Air pollution-triggered immune surveillance deficits in the lungs increase the risk of respiratory diseases with aging


Products You May Like

In a recent research briefing published in Nature Medicine, researchers highlighted the significance of air quality in preserving immune health over the human lifespan, especially lung-related immunity, owing to the lungs’ continuous exposure to the environment.

Study: Effect of air pollution on the human immune system. Image Credit: Lemberg Vector studio/Shutterstock


Aging exacerbates disease susceptibility, a harsh reality that surfaced during the unprecedented coronavirus disease 2019 (COVID-19) pandemic. However, older individuals are not only more prone to infection by severe acute respiratory syndrome coronavirus 2 (SARS-CoV-2), but they are also prone to other lung diseases, for example, chronic obstructive pulmonary disease (COPD) and lung cancers.

As people age, age-related changes in immune cells and subsequent systemic inflammation functionally impair their acquired immunity, likely increasing their susceptibility to disease(s). Since the immune system resides in mucosal and lymphoid tissues, the effect of increasing age on local immune responses in these regions needs detailed evaluation.

An improved understanding of the physiological mechanisms that exacerbate disease susceptibility in the elderly could help reduce healthcare costs associated with diseases in a rapidly aging world population. Notably, individuals in the age group of 60 or more are consuming a large proportion of healthcare funds worldwide.

About the study

In the present study, researchers obtained lymph node (LN) samples from human organ donors from varying age groups to investigate the effect of particulate matter on their immune cells. Since they observed pronounced effects of air pollutants on LNs in the lungs compared to LNs in the gut, they used quantitative imaging to visualize LN architecture across all LN sites. Further, they used functional and cellular assays to analyze the effect of aging on LNs.

Study findings

The researchers noted an accumulation of black particulate matter in lung-related LNs that increased substantially in samples of individuals who were over 40 years. On the contrary, gut-related LNs remained beige-colored and had no black particulate matter.

Particulates in lung-related LNs remained confined to a specific population of macrophages nested in the T cell expanse (not within follicles). These macrophage subsets displayed functional alterations, such as impaired cytokine secretion, reduced activation, and a markedly reduced phagocytic potential. Intriguingly, macrophages with no particulates harbored inside the same LN did not display any functional alterations. Finally, the researchers also found that particulate accumulation in lung-related LNs led to age-related changes in the structural integrity of LNs, due to the disturbances in the lymphatic drainage and B cell follicles.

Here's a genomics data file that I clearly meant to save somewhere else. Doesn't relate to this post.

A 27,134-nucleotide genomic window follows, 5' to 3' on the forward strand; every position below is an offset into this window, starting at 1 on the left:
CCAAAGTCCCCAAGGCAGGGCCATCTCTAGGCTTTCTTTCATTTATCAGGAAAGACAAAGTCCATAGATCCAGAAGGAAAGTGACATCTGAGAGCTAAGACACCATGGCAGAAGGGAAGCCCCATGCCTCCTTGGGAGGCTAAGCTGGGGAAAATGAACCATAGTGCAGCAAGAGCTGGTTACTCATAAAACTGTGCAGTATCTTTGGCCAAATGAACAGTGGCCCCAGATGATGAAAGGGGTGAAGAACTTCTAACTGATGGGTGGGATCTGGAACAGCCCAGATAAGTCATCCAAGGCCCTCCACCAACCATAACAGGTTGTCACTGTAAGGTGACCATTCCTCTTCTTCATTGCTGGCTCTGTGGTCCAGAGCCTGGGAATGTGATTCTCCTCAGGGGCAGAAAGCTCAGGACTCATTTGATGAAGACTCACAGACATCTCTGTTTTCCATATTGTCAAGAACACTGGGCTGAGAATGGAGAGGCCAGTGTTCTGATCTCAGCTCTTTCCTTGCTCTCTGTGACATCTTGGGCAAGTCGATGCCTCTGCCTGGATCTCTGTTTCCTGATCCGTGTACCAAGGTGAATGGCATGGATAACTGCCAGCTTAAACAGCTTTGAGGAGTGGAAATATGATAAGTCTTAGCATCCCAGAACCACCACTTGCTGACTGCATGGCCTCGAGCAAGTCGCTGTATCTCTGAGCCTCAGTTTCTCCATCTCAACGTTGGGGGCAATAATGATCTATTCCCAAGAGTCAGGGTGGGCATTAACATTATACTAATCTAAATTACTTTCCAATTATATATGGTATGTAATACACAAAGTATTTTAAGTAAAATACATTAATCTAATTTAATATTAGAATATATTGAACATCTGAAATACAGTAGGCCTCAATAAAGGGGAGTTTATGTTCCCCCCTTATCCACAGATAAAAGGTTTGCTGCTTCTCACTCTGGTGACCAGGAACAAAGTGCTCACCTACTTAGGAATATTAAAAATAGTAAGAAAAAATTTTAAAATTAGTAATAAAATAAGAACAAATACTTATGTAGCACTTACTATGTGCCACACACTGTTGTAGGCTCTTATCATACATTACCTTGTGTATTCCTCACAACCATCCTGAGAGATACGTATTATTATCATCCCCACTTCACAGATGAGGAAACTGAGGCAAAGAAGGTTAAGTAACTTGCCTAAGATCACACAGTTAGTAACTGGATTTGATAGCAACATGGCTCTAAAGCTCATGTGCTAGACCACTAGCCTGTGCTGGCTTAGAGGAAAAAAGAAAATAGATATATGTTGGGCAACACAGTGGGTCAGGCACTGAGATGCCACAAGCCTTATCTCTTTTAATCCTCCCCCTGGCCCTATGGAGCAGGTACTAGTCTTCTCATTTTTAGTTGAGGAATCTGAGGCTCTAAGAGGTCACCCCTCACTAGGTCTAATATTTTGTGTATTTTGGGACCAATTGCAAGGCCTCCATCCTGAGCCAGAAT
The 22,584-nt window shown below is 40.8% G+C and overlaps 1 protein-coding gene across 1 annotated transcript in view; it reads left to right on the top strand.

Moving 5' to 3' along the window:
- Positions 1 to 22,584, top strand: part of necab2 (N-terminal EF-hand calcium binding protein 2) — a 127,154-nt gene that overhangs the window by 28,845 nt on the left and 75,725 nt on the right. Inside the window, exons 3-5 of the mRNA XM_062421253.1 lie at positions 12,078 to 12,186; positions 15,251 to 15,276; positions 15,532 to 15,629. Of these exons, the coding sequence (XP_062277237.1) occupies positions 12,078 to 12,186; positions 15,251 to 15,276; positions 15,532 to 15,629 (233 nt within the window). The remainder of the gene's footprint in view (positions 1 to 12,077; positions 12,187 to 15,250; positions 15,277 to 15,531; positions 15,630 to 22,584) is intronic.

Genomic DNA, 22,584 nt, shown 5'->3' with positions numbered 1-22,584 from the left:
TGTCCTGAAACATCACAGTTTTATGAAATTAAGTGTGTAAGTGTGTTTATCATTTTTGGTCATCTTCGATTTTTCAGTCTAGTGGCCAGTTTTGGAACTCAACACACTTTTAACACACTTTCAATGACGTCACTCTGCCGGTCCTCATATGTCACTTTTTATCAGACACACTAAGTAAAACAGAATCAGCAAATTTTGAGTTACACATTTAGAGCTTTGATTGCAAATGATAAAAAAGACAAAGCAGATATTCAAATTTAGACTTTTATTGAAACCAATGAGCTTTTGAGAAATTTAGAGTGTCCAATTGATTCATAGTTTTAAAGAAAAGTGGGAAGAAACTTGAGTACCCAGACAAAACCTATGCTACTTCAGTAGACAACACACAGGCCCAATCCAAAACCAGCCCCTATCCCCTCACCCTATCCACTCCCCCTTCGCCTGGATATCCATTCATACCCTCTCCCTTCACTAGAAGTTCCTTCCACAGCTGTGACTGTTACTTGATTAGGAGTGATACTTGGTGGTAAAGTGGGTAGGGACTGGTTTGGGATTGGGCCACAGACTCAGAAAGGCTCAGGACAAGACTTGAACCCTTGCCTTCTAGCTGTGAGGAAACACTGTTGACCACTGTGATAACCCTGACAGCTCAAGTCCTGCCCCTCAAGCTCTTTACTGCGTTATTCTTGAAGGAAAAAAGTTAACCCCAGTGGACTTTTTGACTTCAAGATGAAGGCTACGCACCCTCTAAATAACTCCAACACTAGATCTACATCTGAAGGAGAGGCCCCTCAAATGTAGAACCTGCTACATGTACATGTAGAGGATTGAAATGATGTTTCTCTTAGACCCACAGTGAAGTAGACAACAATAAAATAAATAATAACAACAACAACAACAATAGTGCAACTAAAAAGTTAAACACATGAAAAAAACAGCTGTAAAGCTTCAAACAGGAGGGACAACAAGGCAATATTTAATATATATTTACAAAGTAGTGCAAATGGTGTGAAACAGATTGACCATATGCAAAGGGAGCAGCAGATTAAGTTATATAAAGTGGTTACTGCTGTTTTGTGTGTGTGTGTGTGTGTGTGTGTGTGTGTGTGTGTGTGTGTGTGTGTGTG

Together, the study results demonstrated the direct and detrimental effects of inhaled particulate matter on acquired and innate immune processes that accrue over time in the lymphoid system responsible for immune surveillance of the respiratory system, especially the lungs.

When lung-related LNs become clogged with particulate matter, their ability to filter toxins, hazardous antigens, and microbial pathogens diminishes substantially. The outcomes worsen with age, which, to some extent, rationalizes the increased risk of respiratory diseases in the elderly compared to the younger population.


The current study offered new insights into how environmental pollutants interact and alter the human immune system by examining LN samples rather than blood samples from deceased organ donors of varying age groups.

Future studies should explore the mechanisms specific macrophages in the lung-related LNs employ to contain particulates within. Studies should also investigate whether these macrophages are LN residents, derivatives of lung macrophages, or migrate to lungs from other LN sites (e.g., mucosal sites). More research is also warranted to investigate the effects of particulate matter accumulation on pathways other than the phagocytosis pathway in the LNs that wipes out cellular debris and microbial pathogens.

Furthermore, the study should motivate more research exploring the effects of carbon emissions and other types of pollution on the human immune system.

Journal reference:

Products You May Like

Articles You May Like

The Final Cut Reviews; Deet n Bax Save th’ World – A Stoner Comedy Starring Jason Mewes, Craig Michaelson and Weston Cage.
Deet n Bax Save the World Movie Starring Jason Mewes Premier on 4/20/2015 in Portland
Feature Film “Deet n Bax Save the World” Starring Jason Mewes to be Released on 4/20/2015 ”Deet n Bax Save the World” an Action Stoner Comedy starring Jason Mewes produced by TruEarth Entertainment.
TruEarth Entertainment to Deliver First Feature Film Starring Jason Mewes
Deet n Bax Save the World Movie – Sex, Guns & Weed!
Deet n Bax Save the World wrapped on November 4th!
Deet n Bax Save the World resumes filming this Monday in Portland Oregon!
Deet and Bax Save The World Movie Resumes Filming Soon!
Fresh humiliation for Navy’s £3bn flagship aircraft carrier which now needs MORE repairs
Nationwide Building Society launches savings bonds with 4% interest rate: ‘Another boost!’
Knock at the Cabin spoilers review: Suspenseful thriller ruined by its terrible ending
Best savings accounts 2023: Top 10 easy access savings accounts with high interest now
Ants show the potential to become a fast, efficient, inexpensive, and non-invasive tool for the detection of human tumors

Leave a Reply

Your email address will not be published. Required fields are marked *